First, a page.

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Measuring labour law violation: An application to South Africa

Mandela Initiative newsletter (Issue 3, July 2017)

 

 

Debates about the impact of labour regulations on labour market outcomes (e.g. wages and employment) are often contested and revolve around the legislation – whether it is too strict or too permissive. Very little attention is given to issues of enforcement and compliance, where the underlying assumption is that the regulations in question are adequately enforced. Yet in South Africa, and many other developing countries, this is not the case. Studies show that noncompliance with labour regulations is widespread. For one component of the Mandela Initiative’s labour markets theme, a research team led by Prof. Haroon Bhorat, DST-NRF South African Research Chair in Economic Growth, Poverty and Inequality: Exploring Interactions for South Africa, measured the extent of this noncompliance for both wage and non-wage labour regulations in South Africa by using an innovative technique.

Labour law violation was found more common in areas with higher unemployment, and smaller firms were more likely to be non-compliant

The study created a multidimensional violation index (MVI) that offers a macro perspective and also investigates some of the key determinants of violation in South Africa. This provides a comprehensive measure of violation, and serves as an indicator of vulnerability in the labour market. This new index also allows us to investigate some of the determinants of violation in South Africa and contribute to the broader discussion on labour market regulation and its impacts.

What is the MVI?

We measure violation using data from the 2014 Labour Market Dynamics Survey, adapting methodology from the multi-dimensional poverty literature to combine wage and non-wage measures into a single index. Different types of violation (e.g. wages, leave, Unemployment Insurance Fund) are grouped into three weighted dimensions: wages, leave, and 'other'. We then use these dimensions and the multi-dimensional poverty index methodology to create two indices: The first focuses on both wage and nonwage violation, while the second looks only at non-wage violation. We also use principle component analysis (PCA) to check our index weighting methods.

From these indices we can extract some summary statistics (see figure below) where:
H = proportion of violated employees;
A = average intensity of violation; and
MVI is the multi-dimensional violation index (or H multiplied by A).

Labour law violation diagram

What are the key findings?

The overall MVI measures suggest that non-wage violations in South Africa are substantial. While minimum wage violations are widespread, the index suggests that the intensity of non-wage violation is what contributes to the difference between the MVI outcomes. Examining some correlates of violation reveals that local labour market conditions are an important factor in the probability of violation, where unemployment levels matter.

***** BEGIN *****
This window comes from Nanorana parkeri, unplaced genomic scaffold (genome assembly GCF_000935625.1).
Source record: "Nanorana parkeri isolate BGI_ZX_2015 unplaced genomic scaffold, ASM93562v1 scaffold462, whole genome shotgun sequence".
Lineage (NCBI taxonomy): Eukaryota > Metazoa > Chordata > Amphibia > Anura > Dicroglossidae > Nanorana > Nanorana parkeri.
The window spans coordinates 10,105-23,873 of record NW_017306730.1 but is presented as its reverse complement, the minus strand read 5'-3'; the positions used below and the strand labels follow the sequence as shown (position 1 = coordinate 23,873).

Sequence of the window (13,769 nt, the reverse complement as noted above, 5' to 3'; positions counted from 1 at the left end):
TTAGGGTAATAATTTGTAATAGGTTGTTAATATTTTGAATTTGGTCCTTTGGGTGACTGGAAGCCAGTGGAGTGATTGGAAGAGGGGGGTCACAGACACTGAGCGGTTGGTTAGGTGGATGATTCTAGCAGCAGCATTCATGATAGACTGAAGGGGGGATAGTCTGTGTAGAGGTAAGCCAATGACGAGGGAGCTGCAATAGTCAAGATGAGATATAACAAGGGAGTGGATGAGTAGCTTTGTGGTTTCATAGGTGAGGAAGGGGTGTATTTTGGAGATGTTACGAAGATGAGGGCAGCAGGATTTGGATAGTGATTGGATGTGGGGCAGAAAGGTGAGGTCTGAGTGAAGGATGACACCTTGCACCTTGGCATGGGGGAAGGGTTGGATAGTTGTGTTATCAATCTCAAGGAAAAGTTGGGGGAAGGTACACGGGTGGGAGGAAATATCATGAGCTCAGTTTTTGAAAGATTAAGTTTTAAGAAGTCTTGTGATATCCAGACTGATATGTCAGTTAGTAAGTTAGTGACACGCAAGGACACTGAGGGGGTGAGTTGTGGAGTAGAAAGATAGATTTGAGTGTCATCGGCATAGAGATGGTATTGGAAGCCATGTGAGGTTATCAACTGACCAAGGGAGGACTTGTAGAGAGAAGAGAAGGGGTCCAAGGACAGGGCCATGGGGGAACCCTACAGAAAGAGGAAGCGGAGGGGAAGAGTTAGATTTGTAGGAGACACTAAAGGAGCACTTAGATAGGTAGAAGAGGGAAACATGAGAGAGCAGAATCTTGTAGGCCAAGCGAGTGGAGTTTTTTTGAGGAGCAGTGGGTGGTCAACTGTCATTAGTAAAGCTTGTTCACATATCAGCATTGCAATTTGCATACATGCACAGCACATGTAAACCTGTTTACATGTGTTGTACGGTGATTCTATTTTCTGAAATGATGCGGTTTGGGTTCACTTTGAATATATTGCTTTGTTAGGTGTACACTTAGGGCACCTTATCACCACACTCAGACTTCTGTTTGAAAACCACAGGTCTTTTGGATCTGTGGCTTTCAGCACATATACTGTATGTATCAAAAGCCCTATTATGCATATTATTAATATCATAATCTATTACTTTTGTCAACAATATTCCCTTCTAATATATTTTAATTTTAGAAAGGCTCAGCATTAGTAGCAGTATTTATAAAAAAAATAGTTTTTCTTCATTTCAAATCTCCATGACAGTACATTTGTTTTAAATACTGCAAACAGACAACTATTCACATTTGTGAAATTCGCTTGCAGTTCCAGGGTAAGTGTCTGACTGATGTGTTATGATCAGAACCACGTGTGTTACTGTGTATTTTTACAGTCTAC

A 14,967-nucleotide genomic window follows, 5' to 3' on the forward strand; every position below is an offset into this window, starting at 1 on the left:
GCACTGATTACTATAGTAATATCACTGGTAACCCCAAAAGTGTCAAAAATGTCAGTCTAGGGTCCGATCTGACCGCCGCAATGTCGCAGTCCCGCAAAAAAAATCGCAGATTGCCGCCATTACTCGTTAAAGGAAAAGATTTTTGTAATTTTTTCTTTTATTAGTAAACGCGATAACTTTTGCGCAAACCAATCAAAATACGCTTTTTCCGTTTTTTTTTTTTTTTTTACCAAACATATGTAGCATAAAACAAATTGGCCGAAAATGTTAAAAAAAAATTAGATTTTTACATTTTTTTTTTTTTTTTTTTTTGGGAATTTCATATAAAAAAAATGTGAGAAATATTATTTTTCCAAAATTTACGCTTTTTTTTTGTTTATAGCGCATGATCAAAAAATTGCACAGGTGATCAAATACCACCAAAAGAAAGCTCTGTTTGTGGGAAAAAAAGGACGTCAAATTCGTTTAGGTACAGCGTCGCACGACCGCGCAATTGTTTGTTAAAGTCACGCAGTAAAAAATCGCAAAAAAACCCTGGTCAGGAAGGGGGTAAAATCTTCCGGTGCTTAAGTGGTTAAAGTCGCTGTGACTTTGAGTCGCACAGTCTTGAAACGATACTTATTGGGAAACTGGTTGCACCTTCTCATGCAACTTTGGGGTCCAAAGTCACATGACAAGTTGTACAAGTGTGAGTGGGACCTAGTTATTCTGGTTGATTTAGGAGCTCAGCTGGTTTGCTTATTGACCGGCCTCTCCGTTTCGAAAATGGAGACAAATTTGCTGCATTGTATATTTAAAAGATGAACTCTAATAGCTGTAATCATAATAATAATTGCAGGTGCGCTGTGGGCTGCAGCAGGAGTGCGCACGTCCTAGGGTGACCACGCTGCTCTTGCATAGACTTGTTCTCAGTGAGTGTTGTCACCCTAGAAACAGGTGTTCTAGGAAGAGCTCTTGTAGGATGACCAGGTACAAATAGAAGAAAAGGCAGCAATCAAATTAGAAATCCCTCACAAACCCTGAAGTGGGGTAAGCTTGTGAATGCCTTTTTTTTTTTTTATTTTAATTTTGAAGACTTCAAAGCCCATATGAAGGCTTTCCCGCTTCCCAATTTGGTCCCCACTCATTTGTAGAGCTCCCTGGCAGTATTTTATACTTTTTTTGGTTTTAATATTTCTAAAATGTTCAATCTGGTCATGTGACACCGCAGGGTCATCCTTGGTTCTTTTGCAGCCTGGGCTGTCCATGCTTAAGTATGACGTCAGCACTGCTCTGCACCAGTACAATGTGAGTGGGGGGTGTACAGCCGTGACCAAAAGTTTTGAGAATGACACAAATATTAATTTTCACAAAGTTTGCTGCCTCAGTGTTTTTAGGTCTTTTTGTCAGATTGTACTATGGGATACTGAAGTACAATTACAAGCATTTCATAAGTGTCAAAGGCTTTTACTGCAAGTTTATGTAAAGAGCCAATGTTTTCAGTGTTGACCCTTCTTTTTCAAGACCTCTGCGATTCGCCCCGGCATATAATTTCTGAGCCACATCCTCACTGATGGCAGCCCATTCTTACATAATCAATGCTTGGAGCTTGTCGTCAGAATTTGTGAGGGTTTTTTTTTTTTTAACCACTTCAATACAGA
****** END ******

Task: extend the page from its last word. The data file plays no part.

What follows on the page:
For instance, we plotted the local unemployment rate against the violation level for both the wage and non-wage indices. In both cases we find a strongly positive relationship: labour law violation is more common in areas with higher unemployment. Similar to the wage curve literature, this may suggest that unemployment lowers worker bargaining power and results in higher levels of labour law violation by employers. Regression results suggest that a 1 percentage point increase in the local unemployment rate is associated with an increase of 0.22 points in the combined MVI. We also find strong relationships between violation and firm size, where smaller firms are more likely to be non-compliant. Variations of non-permanent contracts are also correlated with much higher levels of violation.

 

 

Labour law violation C.Kirschoffsmall

Image: Chris Kirchoff/MediaClubSouthAfrica.com

A further key finding is that non-wage violation indicators are positively correlated with minimum wage violation. What this means is that there is a higher probability of non-wage violation if the minimum wage is violated. This begins to present questions about the type of firms that are most likely to violate, and why they choose to comply with some laws and not others. Further research will also use the MVI to track levels of violation over time, and across countries.

Some policy implications

Quantifying violation in South Africa into an index format reveals that more attention should be paid to noncompliance and, in particular, aspects of non-wage regulation which are widespread, and where the 'intensity' of violation is high. Our findings take us into the heart of the debate around South Africa’s search for jobs, where the wage-employment trade-off seems in part to be working through the medium of violation of wage and non-wage conditions of employment. Analysis of the determinants of labour violation offers insights into where attention should be paid most keenly: Specifically small firms, areas with high unemployment, and workers with nonpermanent contracts.

 

There is a higher probability of non-wage violation, such as leave violations, if the minimum wage is violated

 

 

Contributors
This article was written by Haroon Bhorat, Ravi Kanbur (Cornell University), Ben Stanwix and Amy Thornton, Development Policy Research Unit, University of Cape Town. The publication of this study is forthcoming.